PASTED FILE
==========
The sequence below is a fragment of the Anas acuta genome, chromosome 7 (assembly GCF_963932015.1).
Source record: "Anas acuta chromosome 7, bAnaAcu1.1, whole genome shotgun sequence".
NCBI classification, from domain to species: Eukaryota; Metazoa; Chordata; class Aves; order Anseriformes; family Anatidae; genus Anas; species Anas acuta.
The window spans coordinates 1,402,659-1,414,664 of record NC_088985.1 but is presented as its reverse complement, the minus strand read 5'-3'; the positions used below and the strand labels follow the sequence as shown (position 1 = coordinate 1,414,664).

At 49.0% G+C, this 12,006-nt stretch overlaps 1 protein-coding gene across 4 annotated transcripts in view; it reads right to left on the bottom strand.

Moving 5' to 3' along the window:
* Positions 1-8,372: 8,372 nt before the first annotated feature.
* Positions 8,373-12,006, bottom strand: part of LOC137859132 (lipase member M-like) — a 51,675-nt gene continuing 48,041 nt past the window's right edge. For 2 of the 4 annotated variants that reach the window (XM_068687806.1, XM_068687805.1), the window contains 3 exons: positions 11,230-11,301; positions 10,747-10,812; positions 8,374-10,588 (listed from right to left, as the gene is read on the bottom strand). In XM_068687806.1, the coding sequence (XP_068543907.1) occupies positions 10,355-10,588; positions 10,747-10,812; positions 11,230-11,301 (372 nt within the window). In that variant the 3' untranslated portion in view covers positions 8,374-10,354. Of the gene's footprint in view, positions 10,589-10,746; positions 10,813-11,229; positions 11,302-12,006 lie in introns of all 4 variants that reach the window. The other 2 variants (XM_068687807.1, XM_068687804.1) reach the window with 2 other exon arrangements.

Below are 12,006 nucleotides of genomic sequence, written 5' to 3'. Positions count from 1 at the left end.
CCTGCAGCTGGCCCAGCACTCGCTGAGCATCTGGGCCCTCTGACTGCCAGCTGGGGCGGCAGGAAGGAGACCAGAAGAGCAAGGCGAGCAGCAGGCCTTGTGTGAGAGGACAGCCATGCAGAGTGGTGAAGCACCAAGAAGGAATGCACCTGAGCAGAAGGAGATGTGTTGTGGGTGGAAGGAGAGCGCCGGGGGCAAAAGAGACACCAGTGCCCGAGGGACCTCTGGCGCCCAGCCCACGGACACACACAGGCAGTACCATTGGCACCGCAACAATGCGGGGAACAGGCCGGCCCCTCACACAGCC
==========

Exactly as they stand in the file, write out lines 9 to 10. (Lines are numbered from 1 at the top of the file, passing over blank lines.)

Below are 12,006 nucleotides of genomic sequence, written 5' to 3'. Positions count from 1 at the left end.
CCTGCAGCTGGCCCAGCACTCGCTGAGCATCTGGGCCCTCTGACTGCCAGCTGGGGCGGCAGGAAGGAGACCAGAAGAGCAAGGCGAGCAGCAGGCCTTGTGTGAGAGGACAGCCATGCAGAGTGGTGAAGCACCAAGAAGGAATGCACCTGAGCAGAAGGAGATGTGTTGTGGGTGGAAGGAGAGCGCCGGGGGCAAAAGAGACACCAGTGCCCGAGGGACCTCTGGCGCCCAGCCCACGGACACACACAGGCAGTACCATTGGCACCGCAACAATGCGGGGAACAGGCCGGCCCCTCACACAGCC